Breast-feeding Advocates should pay more attention to paid leave.

It’s Time for Breast-Feeding Advocates to Pay More Attention to Paid Leave

It’s Time for Breast-Feeding Advocates to Pay More Attention to Paid Leave

The XX Factor
What Women Really Think
July 19 2016 10:16 AM

It’s Time for Breast-Feeding Advocates to Pay More Attention to Paid Leave

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This takes time, and money, which many women don't have.

evgenyatamanenko/Thinkstock

When done well, breast-feeding advocacy works to expand women’s choices by way of support and education for new moms. When done poorly—as a good amount of it is—this advocacy barrages women with overstated claims about the benefits of breast-feeding and commands them to do whatever it takes to breast-feed their children, no matter the toll. There’s little acknowledgment that women should have a choice in the matter, nor is there an understanding that a lot of women simply don’t have the freedom to choose.

This blind spot is, thankfully, absent from a recent op-ed by Jennifer Grayson, author of the new book Unlatched: The Evolution of Breastfeeding and the Making of a Controversy. Writing in the Los Angeles Times, Grayson explains just how much harder it is for poor women to breast-feed their babies. She compares the experience of an affluent Hollywood actress who breast-feeds her 1-year-old to that of a Guatemalan immigrant who feeds her 2-month-old formula. The former has a live-in nurse and access to quality health care and lactation consultants. The latter, like many Americans, lacks paid leave.

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“I know both women want the best for their babies: healthy childhoods and, later, adult lives filled with promise. Yet these two mothers—and those who fall between the extremes they represent—live in a nation where the fundamental ability to nourish their young with free, life-sustaining mother's milk has been turned into a luxury for the elite, or a hard-fought prize for the intrepid,” Grayson writes.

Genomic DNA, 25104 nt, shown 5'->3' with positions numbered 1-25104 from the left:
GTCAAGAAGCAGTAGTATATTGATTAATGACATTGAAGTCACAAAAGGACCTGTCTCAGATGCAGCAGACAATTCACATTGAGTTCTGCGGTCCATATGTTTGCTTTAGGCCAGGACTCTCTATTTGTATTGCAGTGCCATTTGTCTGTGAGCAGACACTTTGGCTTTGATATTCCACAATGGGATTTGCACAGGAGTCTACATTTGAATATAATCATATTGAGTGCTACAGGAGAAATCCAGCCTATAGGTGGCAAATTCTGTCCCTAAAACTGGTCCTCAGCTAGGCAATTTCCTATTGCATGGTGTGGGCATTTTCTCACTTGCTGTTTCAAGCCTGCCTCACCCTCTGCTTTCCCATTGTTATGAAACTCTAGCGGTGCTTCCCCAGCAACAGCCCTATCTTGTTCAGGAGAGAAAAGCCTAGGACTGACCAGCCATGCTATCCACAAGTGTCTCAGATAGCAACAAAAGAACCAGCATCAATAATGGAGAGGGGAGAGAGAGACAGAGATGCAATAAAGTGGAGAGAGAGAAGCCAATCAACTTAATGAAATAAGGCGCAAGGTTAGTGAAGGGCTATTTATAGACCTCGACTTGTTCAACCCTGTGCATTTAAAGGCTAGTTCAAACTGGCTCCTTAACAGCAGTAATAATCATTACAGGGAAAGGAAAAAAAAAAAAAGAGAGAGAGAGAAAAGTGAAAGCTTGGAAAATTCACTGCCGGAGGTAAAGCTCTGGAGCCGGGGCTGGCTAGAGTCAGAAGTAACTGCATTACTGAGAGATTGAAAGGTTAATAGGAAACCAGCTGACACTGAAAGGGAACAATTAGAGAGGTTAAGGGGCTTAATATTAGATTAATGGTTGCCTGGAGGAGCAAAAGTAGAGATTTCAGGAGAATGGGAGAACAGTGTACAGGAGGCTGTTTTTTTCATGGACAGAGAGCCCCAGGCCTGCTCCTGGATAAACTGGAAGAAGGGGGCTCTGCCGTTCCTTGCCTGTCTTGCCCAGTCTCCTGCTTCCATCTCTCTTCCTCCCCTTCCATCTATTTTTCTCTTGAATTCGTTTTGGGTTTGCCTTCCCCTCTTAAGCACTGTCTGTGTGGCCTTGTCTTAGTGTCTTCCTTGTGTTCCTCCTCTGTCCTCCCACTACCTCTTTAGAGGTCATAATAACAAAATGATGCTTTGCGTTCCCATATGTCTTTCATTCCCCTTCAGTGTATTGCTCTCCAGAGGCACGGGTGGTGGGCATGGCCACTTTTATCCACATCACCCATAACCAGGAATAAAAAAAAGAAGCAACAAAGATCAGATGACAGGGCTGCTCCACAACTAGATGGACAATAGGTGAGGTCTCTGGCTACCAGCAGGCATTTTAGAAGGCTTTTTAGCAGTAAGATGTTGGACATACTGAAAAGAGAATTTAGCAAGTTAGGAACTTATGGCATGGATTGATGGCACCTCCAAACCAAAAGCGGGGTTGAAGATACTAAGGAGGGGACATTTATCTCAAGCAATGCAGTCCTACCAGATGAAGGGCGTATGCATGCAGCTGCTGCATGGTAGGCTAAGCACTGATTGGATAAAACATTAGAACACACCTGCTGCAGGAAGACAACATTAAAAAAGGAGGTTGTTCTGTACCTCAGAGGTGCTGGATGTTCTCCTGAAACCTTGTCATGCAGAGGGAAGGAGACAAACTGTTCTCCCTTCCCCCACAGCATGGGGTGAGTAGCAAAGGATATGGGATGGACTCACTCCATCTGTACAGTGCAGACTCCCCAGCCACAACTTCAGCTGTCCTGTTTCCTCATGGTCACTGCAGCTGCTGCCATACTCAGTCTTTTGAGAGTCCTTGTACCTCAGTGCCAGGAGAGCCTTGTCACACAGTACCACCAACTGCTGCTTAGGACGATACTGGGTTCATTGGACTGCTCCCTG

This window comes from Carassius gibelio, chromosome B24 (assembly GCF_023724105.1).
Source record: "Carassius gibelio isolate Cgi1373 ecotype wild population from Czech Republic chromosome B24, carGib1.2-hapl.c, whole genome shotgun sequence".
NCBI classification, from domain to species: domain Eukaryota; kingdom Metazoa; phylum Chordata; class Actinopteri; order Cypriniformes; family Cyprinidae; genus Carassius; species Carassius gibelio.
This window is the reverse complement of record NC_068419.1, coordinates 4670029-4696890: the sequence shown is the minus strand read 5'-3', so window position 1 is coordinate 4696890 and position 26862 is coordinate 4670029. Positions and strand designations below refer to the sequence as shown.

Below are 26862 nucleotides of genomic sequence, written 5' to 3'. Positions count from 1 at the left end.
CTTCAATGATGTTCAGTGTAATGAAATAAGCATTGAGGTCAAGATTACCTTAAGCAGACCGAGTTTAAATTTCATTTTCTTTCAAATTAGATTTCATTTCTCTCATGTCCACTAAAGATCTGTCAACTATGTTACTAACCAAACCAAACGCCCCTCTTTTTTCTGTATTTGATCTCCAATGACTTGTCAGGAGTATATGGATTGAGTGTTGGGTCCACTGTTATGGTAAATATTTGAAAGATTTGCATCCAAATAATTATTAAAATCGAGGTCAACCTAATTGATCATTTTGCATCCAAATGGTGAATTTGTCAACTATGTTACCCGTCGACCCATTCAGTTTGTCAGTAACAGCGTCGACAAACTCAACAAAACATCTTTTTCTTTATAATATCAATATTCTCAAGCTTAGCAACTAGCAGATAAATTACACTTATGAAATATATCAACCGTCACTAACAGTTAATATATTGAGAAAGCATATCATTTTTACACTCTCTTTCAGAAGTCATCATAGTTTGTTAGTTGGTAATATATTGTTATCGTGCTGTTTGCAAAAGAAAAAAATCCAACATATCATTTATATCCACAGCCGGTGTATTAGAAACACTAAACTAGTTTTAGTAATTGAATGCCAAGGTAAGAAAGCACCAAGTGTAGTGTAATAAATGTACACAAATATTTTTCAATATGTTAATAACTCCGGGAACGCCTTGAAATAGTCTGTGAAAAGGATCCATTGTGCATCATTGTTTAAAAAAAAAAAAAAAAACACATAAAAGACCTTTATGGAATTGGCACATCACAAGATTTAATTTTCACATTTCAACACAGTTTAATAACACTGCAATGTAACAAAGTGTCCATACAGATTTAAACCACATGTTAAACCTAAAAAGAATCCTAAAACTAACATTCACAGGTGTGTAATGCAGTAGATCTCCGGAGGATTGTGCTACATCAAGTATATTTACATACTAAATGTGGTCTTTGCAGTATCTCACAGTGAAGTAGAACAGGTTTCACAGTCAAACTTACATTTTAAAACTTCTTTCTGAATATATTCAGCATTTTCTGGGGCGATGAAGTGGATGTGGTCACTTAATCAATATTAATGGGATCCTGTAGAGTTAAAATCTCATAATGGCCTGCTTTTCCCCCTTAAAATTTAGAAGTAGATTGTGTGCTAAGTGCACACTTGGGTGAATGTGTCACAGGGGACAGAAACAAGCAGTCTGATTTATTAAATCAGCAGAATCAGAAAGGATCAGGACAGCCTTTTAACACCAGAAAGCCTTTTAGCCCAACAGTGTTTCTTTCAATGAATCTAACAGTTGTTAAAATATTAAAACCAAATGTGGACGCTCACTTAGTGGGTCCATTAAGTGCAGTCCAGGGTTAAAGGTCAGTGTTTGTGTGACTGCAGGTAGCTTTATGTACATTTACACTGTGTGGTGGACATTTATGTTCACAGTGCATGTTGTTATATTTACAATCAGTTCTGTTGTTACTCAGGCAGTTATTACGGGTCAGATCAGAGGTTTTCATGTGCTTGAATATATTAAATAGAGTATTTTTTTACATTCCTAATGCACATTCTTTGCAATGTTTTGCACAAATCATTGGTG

Now, breast-feeding is not free; it requires time and energy, physical and emotional, which some women can’t spare. While Grayson doesn’t state this explicitly (in fact, she states the opposite), the rest of her essay makes the point very effectively. She looks at data from the federal Special Supplemental Nutrition Program for Women, Infants, and Children, known as WIC, and finds that many low-income women initially opt for packages designed for breast-feeders but then switch over to formula-feeding ones. Reasons for this switch include an inability to find the time to take advantage of WIC’s free lactation support, that many of their employers don’t provide them with the legally mandated nursing breaks and a clean, private space to pump, and the fact that many of them lack paid leave and can’t afford to stay home with their infants following childbirth. Grayson also points out that many women don’t have access to baby-friendly hospitals, or hospitals where babies aren't sent to sleep in a nursery (and sleep near their mom instead) or given formula unless medically necessary. However, a recent study suggests that these programs may not be effective in increasing breast-feeding rates after all. (They are effective in increasing some moms’ unhappiness though.)

Other research confirms the relationship between access to paid leave and baby feeding decisions. A 2011 study published in Pediatrics found that women who go back to work shortly after having a baby are less likely to breast-feed their children than those who don’t, and a 2013 survey from Childbirth Connection found that half of new moms say their employment status will affect how they feed their baby. Recent data from the Centers for Disease Control and Prevention reveals a disparity between the breast-feeding rates of wealthy women and those of low-income women and minorities—again, the women who are least likely to have paid leave.

Advocating for motherhood-related issues is a delicate act. In order to improve things like maternity care and support for new mothers, including breast-feeding, advocates need to explain why mothers are so important. Unfortunately, this importance often gets exaggerated, and women are made to feel as though their own efforts as mothers are inadequate or as if their biology is destiny. The trick then is to show that motherhood matters—but not too much. If breast-feeding advocates would dedicate more of their energy to advocating for paid leave, as opposed to warning women about the evils of formula or extolling the magic of breast milk, they would do just this. There would be more opportunity for women who want to breast-feed and less judgement for those who don’t.